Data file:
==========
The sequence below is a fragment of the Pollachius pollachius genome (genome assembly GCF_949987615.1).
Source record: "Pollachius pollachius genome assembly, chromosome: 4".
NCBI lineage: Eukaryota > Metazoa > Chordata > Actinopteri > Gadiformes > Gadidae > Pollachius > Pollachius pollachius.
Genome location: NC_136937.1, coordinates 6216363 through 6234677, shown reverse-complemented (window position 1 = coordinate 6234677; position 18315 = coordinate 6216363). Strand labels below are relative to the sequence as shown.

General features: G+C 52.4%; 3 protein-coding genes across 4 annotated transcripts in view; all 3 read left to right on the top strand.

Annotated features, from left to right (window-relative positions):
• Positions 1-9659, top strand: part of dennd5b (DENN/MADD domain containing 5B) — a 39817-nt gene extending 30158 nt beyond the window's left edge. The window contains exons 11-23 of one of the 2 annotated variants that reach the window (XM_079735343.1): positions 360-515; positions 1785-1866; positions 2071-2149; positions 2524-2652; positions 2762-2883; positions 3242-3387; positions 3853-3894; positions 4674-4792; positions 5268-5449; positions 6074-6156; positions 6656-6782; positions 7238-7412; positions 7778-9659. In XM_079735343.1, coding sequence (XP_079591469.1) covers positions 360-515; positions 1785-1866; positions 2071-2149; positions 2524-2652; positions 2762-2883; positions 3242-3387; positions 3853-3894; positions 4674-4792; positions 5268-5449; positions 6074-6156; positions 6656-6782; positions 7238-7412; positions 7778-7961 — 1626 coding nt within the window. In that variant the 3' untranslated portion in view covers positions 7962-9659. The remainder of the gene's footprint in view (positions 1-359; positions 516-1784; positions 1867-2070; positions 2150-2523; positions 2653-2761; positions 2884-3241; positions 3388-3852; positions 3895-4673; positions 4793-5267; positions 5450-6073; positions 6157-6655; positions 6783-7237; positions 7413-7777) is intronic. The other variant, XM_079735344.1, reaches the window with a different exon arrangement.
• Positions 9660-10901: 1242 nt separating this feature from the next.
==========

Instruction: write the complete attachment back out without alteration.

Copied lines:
The sequence below is a fragment of the Pollachius pollachius genome (genome assembly GCF_949987615.1).
Source record: "Pollachius pollachius genome assembly, chromosome: 4".
NCBI lineage: Eukaryota > Metazoa > Chordata > Actinopteri > Gadiformes > Gadidae > Pollachius > Pollachius pollachius.
Genome location: NC_136937.1, coordinates 6216363 through 6234677, shown reverse-complemented (window position 1 = coordinate 6234677; position 18315 = coordinate 6216363). Strand labels below are relative to the sequence as shown.

General features: G+C 52.4%; 3 protein-coding genes across 4 annotated transcripts in view; all 3 read left to right on the top strand.

Annotated features, from left to right (window-relative positions):
• Positions 1-9659, top strand: part of dennd5b (DENN/MADD domain containing 5B) — a 39817-nt gene extending 30158 nt beyond the window's left edge. The window contains exons 11-23 of one of the 2 annotated variants that reach the window (XM_079735343.1): positions 360-515; positions 1785-1866; positions 2071-2149; positions 2524-2652; positions 2762-2883; positions 3242-3387; positions 3853-3894; positions 4674-4792; positions 5268-5449; positions 6074-6156; positions 6656-6782; positions 7238-7412; positions 7778-9659. In XM_079735343.1, coding sequence (XP_079591469.1) covers positions 360-515; positions 1785-1866; positions 2071-2149; positions 2524-2652; positions 2762-2883; positions 3242-3387; positions 3853-3894; positions 4674-4792; positions 5268-5449; positions 6074-6156; positions 6656-6782; positions 7238-7412; positions 7778-7961 — 1626 coding nt within the window. In that variant the 3' untranslated portion in view covers positions 7962-9659. The remainder of the gene's footprint in view (positions 1-359; positions 516-1784; positions 1867-2070; positions 2150-2523; positions 2653-2761; positions 2884-3241; positions 3388-3852; positions 3895-4673; positions 4793-5267; positions 5450-6073; positions 6157-6655; positions 6783-7237; positions 7413-7777) is intronic. The other variant, XM_079735344.1, reaches the window with a different exon arrangement.
• Positions 9660-10901: 1242 nt separating this feature from the next.